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Dr. Reuben Gibson Kweingoti (PhD) - Senior Lecturer in Religious Studies, Member of Curriculum Development- Religious Studies, Post Graduate Student's Career Guidance, Former Director Bomet Campus Maasai Mara University, Kenya


Today Kenyans spend more and more time in courts because our moral and social foundations are crumbling and we cannot count on them to provide adequate guidelines for our behavior. We are a society so raven such that no court action can save a society which evades its responsibility by thrusting upon its courts and its own laws. Prevention of crime depends on whether through punishment; criminals are made aware of their wrong doing. This happens when they are exposed to public anonymity or to the horrors of solitary confinement in prison. Besides, Kenya politically is splattered into single issue factions; religiously it is a vast kaleidoscope with hardly a shred of internal cohesion. Bentham’s Thoughts on punishment and torture are interwoven with his views of law reform, Penal reform and Parliamentary reform. Governments have several theories to support the use of punishment to maintain order in society Theories of punishment can be divided into two general philosophies: utilitarian and retributive. Torture involves more physical, moral and psychological pain more than any other ordinary punishment. It is administered in situations where a person is made to suffer any violent pain of the body in order to compel him to do something or to desist from doing something which is done or desisted form the penal application is immediately made to cease. Bentham argues against capital punishment because he condemns its use by tyrants and its application as a consequence of judicial corruption. But he admits that if capital punishment proves to be efficacious and becomes popular, the public approval of it would be proportionate to its efficacy. Conclusively, Bentham’s contribution on torture and punishment offers us a new and more compassionate perspective on the problem of punishment and torture than suggestions of contemporary writers. For this reason, re-reading Bentham’s work is not only required as far even applicable to African culture, specifically on the Kenyan judicial culture, but as well as a necessary matter.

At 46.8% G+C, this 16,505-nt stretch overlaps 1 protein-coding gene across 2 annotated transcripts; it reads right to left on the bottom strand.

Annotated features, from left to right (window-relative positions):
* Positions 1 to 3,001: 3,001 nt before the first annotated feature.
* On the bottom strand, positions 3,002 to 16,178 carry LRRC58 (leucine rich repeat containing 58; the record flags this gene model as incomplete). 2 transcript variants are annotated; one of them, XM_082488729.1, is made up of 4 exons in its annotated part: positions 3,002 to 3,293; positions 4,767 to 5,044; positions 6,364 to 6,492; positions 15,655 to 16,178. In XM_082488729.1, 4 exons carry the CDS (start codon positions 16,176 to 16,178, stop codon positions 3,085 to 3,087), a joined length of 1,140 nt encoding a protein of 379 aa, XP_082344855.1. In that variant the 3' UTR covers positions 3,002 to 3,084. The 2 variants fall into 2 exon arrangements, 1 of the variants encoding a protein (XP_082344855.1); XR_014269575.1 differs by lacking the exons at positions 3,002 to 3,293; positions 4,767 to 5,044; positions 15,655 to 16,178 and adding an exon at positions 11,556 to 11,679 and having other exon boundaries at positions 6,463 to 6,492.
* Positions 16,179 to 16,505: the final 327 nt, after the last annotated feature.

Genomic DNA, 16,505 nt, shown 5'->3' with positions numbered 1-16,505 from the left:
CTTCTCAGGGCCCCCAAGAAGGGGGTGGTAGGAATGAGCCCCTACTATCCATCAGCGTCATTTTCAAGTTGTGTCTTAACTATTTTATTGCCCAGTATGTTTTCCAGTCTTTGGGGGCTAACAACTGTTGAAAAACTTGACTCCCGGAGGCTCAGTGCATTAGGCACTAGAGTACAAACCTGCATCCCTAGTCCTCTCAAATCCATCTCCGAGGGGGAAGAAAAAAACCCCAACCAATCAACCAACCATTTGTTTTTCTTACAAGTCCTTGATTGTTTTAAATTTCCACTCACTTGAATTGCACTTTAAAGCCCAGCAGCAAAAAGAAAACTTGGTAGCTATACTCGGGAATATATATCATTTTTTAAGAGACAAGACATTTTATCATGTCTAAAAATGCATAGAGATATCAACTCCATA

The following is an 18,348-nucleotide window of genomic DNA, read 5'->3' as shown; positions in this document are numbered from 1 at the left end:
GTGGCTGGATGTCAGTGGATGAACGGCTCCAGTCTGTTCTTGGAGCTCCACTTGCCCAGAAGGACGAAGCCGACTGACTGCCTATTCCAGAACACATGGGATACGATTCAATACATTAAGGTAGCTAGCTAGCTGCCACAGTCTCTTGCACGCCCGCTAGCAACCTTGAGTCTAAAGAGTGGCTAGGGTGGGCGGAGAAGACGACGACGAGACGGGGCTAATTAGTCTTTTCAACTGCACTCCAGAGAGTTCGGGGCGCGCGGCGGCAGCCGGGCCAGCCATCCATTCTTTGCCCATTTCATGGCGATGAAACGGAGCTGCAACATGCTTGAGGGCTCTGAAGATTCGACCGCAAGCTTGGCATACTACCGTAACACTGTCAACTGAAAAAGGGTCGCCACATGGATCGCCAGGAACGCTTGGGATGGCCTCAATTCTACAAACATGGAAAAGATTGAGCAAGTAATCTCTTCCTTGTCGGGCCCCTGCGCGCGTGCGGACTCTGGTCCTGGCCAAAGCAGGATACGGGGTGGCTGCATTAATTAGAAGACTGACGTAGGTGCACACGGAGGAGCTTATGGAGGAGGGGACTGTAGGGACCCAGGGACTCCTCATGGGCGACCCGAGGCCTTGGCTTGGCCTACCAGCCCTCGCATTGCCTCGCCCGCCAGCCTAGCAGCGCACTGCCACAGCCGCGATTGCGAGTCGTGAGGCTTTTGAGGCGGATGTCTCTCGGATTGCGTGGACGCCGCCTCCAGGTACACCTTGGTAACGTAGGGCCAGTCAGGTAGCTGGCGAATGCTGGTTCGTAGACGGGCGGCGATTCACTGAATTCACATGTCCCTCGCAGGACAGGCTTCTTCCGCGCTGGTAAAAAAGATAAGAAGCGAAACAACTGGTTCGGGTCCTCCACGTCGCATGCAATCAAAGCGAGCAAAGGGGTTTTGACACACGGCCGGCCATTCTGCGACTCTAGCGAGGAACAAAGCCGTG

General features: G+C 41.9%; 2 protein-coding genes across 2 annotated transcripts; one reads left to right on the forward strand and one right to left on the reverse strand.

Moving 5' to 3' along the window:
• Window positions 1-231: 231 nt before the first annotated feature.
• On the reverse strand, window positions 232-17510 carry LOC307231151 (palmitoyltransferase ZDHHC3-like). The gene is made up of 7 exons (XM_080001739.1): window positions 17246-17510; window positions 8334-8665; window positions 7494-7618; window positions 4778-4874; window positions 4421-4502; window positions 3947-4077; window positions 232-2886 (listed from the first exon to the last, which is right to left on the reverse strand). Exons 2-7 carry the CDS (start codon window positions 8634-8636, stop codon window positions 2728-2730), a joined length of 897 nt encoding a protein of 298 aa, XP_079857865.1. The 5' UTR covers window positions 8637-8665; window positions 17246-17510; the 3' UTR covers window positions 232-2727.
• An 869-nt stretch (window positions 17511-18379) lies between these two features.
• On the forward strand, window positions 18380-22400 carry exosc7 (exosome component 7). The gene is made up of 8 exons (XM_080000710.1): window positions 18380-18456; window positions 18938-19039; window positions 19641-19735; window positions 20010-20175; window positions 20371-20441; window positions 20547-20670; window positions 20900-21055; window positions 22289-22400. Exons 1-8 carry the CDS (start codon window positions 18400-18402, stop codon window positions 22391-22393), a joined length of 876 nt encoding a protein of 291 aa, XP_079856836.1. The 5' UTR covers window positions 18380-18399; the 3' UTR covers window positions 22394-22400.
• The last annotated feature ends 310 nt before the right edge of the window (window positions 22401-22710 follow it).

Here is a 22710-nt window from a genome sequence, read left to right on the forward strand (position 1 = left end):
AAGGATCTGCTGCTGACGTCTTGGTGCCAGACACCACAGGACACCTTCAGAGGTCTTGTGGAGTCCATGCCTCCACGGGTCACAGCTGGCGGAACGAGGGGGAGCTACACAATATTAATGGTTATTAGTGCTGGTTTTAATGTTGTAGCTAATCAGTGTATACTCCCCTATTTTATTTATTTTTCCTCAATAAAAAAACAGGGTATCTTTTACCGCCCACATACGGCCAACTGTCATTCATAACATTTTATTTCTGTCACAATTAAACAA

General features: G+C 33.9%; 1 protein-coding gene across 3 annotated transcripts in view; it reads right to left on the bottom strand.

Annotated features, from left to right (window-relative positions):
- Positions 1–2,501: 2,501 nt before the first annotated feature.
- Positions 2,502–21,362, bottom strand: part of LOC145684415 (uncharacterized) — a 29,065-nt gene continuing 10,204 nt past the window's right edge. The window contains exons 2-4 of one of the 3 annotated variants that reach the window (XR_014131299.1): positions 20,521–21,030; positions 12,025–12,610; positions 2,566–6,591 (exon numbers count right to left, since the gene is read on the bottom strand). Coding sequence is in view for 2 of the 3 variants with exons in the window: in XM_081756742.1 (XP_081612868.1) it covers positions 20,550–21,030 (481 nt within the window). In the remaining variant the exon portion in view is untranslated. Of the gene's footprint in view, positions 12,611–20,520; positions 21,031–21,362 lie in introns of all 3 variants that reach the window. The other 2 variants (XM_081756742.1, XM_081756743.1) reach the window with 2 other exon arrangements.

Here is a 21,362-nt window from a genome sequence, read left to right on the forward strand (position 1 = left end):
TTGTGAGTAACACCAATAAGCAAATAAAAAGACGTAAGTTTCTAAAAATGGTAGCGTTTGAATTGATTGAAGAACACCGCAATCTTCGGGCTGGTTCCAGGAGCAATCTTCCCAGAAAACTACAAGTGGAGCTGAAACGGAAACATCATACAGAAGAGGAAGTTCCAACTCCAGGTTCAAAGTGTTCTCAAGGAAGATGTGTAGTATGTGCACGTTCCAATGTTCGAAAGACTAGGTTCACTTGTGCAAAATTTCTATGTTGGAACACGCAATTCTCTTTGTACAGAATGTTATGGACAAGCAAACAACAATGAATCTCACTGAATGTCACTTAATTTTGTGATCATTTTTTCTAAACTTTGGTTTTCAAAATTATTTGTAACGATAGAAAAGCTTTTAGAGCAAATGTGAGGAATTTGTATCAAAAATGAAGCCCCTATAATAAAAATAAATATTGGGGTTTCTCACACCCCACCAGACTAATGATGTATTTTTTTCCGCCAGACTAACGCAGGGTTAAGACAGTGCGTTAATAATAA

Full Length Research (PDF Format)